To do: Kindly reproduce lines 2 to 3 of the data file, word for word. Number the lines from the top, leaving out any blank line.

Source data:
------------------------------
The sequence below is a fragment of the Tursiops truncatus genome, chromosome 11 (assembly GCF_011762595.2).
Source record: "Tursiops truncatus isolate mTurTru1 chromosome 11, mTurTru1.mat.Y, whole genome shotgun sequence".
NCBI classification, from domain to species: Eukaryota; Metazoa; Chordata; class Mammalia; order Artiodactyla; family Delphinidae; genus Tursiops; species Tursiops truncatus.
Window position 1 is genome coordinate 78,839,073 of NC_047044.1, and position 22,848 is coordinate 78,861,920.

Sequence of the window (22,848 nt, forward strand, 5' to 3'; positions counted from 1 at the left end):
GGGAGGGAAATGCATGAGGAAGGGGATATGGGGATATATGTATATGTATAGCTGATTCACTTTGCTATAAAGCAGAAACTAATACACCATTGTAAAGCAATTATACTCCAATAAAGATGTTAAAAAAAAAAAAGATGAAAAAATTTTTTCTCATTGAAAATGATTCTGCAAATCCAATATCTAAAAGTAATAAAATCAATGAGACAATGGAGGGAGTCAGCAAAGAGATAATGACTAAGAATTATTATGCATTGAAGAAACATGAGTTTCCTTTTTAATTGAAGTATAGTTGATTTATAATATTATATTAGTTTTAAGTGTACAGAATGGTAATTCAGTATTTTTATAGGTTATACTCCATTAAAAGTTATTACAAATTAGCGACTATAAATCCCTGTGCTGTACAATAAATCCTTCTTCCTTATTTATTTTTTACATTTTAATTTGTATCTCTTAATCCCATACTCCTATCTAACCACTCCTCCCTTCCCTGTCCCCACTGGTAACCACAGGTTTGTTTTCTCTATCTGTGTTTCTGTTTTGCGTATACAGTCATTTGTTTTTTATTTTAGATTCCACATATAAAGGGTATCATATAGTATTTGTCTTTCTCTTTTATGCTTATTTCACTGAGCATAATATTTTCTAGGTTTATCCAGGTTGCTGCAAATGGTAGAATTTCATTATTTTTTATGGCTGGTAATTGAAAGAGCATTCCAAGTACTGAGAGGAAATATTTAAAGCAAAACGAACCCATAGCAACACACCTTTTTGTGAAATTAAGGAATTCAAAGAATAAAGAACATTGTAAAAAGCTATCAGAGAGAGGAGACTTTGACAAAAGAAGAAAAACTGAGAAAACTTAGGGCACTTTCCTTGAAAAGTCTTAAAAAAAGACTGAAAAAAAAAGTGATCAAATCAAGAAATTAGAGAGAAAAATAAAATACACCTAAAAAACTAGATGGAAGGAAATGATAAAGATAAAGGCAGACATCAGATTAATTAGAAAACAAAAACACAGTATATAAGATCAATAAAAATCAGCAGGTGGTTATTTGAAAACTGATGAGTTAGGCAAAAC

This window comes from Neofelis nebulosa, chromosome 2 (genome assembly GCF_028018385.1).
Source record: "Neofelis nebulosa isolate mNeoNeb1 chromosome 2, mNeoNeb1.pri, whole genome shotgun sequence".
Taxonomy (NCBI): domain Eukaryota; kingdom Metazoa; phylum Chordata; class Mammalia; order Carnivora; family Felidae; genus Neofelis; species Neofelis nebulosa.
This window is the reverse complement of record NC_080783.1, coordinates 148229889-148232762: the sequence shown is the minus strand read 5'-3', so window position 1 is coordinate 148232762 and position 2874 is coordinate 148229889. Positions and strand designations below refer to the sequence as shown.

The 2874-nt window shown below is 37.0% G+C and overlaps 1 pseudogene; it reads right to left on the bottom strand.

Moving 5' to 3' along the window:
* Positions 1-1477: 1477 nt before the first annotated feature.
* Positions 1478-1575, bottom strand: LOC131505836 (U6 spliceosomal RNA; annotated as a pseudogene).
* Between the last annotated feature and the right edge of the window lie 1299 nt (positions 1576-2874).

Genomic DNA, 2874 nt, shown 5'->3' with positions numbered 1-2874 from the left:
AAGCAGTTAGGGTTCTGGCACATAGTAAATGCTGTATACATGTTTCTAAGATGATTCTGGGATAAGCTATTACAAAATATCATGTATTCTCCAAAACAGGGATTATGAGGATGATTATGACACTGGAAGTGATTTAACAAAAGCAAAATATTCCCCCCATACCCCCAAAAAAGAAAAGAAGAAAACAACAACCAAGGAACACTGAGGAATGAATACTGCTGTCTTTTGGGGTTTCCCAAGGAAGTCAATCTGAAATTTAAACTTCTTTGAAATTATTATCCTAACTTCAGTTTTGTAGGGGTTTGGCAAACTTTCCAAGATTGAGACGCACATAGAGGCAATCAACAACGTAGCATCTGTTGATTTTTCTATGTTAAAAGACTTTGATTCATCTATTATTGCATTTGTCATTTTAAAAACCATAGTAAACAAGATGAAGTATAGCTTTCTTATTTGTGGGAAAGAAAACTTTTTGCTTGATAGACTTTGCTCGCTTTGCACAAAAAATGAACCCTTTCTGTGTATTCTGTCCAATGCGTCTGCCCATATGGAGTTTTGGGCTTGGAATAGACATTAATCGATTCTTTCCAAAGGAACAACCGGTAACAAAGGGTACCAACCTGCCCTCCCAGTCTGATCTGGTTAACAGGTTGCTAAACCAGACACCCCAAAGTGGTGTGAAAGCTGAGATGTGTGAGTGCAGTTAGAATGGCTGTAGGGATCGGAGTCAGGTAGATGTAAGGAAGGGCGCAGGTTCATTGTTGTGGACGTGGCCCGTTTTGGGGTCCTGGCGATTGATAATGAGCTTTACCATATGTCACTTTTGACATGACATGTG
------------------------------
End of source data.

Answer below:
Source record: "Tursiops truncatus isolate mTurTru1 chromosome 11, mTurTru1.mat.Y, whole genome shotgun sequence".
NCBI classification, from domain to species: Eukaryota; Metazoa; Chordata; class Mammalia; order Artiodactyla; family Delphinidae; genus Tursiops; species Tursiops truncatus.